Spanish 201 - Compositions

There are 5 graded compositions in this course. Each of them counts as 3% of the final course grade.*

These 5 compositions are 225-250 words long and involve several steps:

  • THE OUTLINE. Once your instructor has assigned the topic of your composition, you will need to write an outline. You will bring the outline to class on the dates identified in the calendar as "write in class". The outline is 5% of the grade.
  • THE FIRST DRAFT. Using this outline, you will start writing the first draft of your composition in class. You will type and finish the composition at home and submit it the following day. Your instructor will give you general comments and feedback on your first draft, and will mark your errors without correcting them. The first draft is 25% of the grade.
    VERY IMPORTANT: The first draft of each composition needs to be written in class. If you are not in class and/or you do not submit a first draft, you will be not allowed to submit a final version and your grade for this composition will be zero.
  • THE FINAL VERSION. You will revise your compositions, correct these errors, and include your instructor’s comments, before submitting the final version.The final version is 60% of the grade.
  • THE ERROR ANALYSIS FORM. Print, complete and turn in this form with the final version of your composition. The error analysis form is 10% of the grade.

Specific instructions about the topic and goal of each composition will be given by your instructor on the dates assigned on the calendar.

Compositions will be graded on content, organization, grammar, vocabulary, and mechanics. You need to print a COMPOSITION EVALUATION FORM. You will submit this form with every draft and version of the composition.

VERY IMPORTANT: All compositions must be typed, double spaced, with 1-inch margins, and using a 12-point font. Accent marks and special Spanish characters need to be typed too.

VERY IMPORTANT: Compositions will not be accepted after the due date.

VERY IMPORTANT: All compositions must be written by the student without assistance. Tutor services are available at the University of Washington to help you with grammar explanations and specific questions. However, a tutor cannot revise or correct your composition. The use of online translation programs is not allowed either.
According to the honesty code of the University of Washington, “you are guilty of cheating whenever you present as your own work something that you did not do. You are also guilty of cheating if you help someone else to cheat”. Visit the following webpage for more information on academic honesty, cheating, and plagiarism:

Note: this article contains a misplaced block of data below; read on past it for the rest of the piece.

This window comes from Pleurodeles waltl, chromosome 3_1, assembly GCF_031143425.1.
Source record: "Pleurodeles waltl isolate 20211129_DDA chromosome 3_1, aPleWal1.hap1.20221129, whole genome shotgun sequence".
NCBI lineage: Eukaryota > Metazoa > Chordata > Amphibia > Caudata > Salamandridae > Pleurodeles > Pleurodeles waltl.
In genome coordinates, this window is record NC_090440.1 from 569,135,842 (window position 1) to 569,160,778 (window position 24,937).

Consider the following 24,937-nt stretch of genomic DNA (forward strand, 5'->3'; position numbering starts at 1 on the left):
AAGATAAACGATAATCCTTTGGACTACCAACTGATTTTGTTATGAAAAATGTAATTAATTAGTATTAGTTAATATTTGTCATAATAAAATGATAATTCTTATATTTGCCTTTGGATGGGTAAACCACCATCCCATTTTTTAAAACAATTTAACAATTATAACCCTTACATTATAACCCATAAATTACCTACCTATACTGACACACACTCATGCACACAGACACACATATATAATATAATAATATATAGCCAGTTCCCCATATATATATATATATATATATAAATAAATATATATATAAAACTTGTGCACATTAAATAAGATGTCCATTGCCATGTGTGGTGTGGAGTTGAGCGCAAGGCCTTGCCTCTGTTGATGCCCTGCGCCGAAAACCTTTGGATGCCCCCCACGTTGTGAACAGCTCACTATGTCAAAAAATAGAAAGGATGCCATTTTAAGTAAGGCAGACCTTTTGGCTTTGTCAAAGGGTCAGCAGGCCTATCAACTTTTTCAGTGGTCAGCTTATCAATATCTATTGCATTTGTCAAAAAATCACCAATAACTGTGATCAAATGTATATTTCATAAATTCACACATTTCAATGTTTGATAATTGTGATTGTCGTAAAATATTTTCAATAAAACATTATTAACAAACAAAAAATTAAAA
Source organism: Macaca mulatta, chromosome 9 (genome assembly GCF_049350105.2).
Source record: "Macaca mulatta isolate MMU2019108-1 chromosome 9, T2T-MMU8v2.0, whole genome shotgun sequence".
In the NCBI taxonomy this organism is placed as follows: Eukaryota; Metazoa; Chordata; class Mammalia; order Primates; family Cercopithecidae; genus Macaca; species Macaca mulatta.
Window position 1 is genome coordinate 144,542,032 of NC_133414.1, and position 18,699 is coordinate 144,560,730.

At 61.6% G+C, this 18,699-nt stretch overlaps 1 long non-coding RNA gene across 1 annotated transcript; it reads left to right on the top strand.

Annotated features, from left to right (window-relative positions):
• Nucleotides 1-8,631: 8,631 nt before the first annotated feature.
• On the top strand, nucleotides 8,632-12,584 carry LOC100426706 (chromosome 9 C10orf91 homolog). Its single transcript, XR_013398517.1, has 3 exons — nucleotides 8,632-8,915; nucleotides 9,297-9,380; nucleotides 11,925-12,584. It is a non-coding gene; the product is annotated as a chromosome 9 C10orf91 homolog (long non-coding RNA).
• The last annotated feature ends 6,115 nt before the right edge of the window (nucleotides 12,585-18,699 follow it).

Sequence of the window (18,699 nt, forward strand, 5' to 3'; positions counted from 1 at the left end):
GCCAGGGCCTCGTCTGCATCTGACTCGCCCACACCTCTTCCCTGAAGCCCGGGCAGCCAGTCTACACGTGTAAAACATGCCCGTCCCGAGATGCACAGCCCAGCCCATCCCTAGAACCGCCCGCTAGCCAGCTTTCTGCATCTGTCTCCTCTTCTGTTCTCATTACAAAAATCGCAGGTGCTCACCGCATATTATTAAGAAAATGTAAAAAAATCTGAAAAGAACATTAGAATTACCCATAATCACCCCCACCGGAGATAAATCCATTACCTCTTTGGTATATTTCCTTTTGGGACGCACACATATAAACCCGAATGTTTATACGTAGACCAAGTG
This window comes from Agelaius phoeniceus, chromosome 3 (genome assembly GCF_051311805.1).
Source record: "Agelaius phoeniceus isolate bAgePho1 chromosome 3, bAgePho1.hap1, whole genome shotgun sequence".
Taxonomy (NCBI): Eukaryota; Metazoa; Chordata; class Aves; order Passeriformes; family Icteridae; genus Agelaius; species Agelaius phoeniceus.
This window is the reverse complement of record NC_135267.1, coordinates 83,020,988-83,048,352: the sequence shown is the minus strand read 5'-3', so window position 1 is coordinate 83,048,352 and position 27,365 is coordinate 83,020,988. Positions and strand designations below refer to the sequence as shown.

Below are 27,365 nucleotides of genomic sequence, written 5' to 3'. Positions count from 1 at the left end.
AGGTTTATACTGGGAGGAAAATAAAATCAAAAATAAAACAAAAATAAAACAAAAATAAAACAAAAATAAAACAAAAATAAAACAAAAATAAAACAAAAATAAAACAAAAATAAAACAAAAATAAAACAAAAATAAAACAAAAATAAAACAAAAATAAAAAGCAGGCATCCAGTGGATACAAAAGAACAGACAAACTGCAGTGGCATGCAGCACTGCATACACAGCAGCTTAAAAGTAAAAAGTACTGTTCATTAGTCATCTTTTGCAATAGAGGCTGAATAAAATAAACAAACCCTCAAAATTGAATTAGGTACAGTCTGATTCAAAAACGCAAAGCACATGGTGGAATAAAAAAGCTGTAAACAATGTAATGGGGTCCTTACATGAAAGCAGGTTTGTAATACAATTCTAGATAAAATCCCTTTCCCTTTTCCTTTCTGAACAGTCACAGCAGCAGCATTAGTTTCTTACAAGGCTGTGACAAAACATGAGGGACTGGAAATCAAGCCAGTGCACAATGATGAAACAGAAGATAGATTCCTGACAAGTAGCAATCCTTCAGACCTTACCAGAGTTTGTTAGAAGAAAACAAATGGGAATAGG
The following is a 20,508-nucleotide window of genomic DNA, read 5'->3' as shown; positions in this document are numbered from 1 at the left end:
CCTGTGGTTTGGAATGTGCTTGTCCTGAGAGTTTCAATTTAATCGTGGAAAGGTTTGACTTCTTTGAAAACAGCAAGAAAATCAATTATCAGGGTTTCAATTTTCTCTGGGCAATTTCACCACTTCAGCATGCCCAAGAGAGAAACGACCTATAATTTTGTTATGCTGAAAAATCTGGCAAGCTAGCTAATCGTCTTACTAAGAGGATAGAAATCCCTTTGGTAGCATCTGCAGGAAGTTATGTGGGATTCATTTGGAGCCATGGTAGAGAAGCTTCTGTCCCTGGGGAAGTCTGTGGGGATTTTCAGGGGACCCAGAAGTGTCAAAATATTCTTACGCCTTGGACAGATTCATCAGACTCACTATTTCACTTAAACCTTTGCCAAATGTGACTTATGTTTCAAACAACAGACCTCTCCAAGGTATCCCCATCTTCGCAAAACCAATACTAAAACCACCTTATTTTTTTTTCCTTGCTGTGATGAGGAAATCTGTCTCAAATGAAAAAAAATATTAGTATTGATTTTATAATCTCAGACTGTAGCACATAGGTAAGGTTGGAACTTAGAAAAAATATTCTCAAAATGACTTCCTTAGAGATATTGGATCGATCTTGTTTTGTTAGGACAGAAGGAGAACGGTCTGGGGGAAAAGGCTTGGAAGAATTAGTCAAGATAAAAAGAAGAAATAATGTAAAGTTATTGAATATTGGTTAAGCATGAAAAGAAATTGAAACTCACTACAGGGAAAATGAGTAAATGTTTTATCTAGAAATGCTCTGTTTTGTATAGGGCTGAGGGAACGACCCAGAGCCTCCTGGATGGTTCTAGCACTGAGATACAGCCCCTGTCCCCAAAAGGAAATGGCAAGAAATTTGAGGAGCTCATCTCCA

http://depts.washington.edu/grading/pdf/AcademicResponsibility.pdf

 *Summer courses have 4 compositions instead of 5. Each composition will be 3.75% of the final course grade.

 

EVALUATION CRITERIA

CONTENT
EXCELLENT: very complete information; no more can be said; thorough; relevant; on target
GOOD: adequate information; some development of ideas; some ideas lack supporting detail or evidence
REGULAR: limited information; ideas present but not developed; lack of supporting detail or evidence
POOR: minimal information; information lacks substance (is superficial); inappropriate or irrelevant information
UNSATISFACTORY: not enough information to evaluate

ORGANIZATION
EXCELLENT: required format (letter, essay, e-mail, etc.) and length; logically and effectively ordered; main points and details are connected; fluent; not choppy whatsoever
GOOD: correct format and length; an apparent order to the content is intended; somewhat choppy; loosely organized but main points do stand out although sequencing of ideas is not complete
REGULAR: format acceptable; required length; limited order to the content; lacks logical sequencing of ideas; ineffective ordering; very choppy; disjointed
POOR: format acceptable; short essay; series of separate sentences with no transitions; disconnected ideas; no apparent order to the content
UNSATISFACTORY: format not acceptable; short essay; not enough information to evaluate

VOCABULARY
EXCELLENT: broad; impressive; precise and effective word use and choice; extensive use of words studied
GOOD: adequate but not impressive; some erroneous word usage or choice, but meaning is not confused or obscured; some use of words studied
REGULAR: erroneous word use or choice leads to confused or obscured meaning; some literal translations and invented words; limited use of words studied
POOR: inadequate; repetitive; incorrect use or non-use of words studied; literal translations; abundance of invented words
UNSATISFACTORY: not enough information to evaluate

GRAMMAR
EXCELLENT: no errors in the grammar presented in lesson; very few errors in subject/verb or adjective/noun agreement; work was well edited for language
GOOD: no errors in the grammar presented in lesson; occasional errors in subject/verb or adjective/noun agreement; erroneous use of language does not impede comprehensibility; some editing for language evident but not complete
REGULAR: no errors in the grammar presented in lesson; some errors in subject/verb agreement; some errors in adjective/noun agreement; erroneous use of language often impedes comprehensibility; work was poorly edited for language
POOR: one or more errors in use and form of the grammar presented in lesson; frequent errors in subject/verb agreement; non-Spanish sentence structure; erroneous use of language makes the work mostly incomprehensible; no evidence of having edited the work for language
UNSATISFACTORY: not enough information to evaluate

MECHANICS
EXCELLENT: almost no errors in spelling, punctuation, or capitalization
GOOD: very few errors in spelling, punctuation, or capitalization
REGULAR: few errors in punctuation, spelling, or capitalization
POOR: frequent errors in  punctuation, spelling, or capitalization
UNSATISFACTORY: very frequent errors in punctuation, spelling, or capitalization